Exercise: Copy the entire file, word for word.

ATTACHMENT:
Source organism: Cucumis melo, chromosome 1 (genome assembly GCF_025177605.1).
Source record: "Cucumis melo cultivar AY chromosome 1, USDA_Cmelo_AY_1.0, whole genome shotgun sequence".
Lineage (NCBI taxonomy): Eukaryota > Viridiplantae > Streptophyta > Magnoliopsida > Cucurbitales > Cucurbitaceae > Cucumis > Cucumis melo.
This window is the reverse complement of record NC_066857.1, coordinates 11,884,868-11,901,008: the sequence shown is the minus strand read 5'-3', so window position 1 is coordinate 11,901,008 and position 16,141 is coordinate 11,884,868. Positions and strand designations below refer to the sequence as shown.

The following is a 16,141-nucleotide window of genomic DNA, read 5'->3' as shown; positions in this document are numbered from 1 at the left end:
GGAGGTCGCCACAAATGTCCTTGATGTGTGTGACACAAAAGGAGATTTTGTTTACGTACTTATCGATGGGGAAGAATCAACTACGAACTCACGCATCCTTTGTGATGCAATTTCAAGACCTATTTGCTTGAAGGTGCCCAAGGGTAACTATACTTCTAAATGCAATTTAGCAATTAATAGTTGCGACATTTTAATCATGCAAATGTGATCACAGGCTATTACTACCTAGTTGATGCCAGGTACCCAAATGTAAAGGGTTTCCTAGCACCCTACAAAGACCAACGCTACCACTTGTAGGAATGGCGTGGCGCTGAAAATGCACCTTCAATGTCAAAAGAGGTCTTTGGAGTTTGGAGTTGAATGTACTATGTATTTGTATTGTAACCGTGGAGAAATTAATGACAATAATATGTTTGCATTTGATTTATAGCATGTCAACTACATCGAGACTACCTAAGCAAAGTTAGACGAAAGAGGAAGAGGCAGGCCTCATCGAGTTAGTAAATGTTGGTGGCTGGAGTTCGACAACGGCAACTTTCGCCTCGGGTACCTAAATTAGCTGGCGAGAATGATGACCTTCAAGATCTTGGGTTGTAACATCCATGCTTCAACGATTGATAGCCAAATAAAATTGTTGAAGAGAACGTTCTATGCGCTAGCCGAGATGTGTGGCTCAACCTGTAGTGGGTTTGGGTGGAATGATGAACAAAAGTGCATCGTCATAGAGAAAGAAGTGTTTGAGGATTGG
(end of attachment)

Source organism: Cucumis melo, chromosome 1 (genome assembly GCF_025177605.1).
Source record: "Cucumis melo cultivar AY chromosome 1, USDA_Cmelo_AY_1.0, whole genome shotgun sequence".
Lineage (NCBI taxonomy): Eukaryota > Viridiplantae > Streptophyta > Magnoliopsida > Cucurbitales > Cucurbitaceae > Cucumis > Cucumis melo.
This window is the reverse complement of record NC_066857.1, coordinates 11,884,868-11,901,008: the sequence shown is the minus strand read 5'-3', so window position 1 is coordinate 11,901,008 and position 16,141 is coordinate 11,884,868. Positions and strand designations below refer to the sequence as shown.

The following is a 16,141-nucleotide window of genomic DNA, read 5'->3' as shown; positions in this document are numbered from 1 at the left end:
GGAGGTCGCCACAAATGTCCTTGATGTGTGTGACACAAAAGGAGATTTTGTTTACGTACTTATCGATGGGGAAGAATCAACTACGAACTCACGCATCCTTTGTGATGCAATTTCAAGACCTATTTGCTTGAAGGTGCCCAAGGGTAACTATACTTCTAAATGCAATTTAGCAATTAATAGTTGCGACATTTTAATCATGCAAATGTGATCACAGGCTATTACTACCTAGTTGATGCCAGGTACCCAAATGTAAAGGGTTTCCTAGCACCCTACAAAGACCAACGCTACCACTTGTAGGAATGGCGTGGCGCTGAAAATGCACCTTCAATGTCAAAAGAGGTCTTTGGAGTTTGGAGTTGAATGTACTATGTATTTGTATTGTAACCGTGGAGAAATTAATGACAATAATATGTTTGCATTTGATTTATAGCATGTCAACTACATCGAGACTACCTAAGCAAAGTTAGACGAAAGAGGAAGAGGCAGGCCTCATCGAGTTAGTAAATGTTGGTGGCTGGAGTTCGACAACGGCAACTTTCGCCTCGGGTACCTAAATTAGCTGGCGAGAATGATGACCTTCAAGATCTTGGGTTGTAACATCCATGCTTCAACGATTGATAGCCAAATAAAATTGTTGAAGAGAACGTTCTATGCGCTAGCCGAGATGTGTGGCTCAACCTGTAGTGGGTTTGGGTGGAATGATGAACAAAAGTGCATCGTCATAGAGAAAGAAGTGTTTGAGGATTGG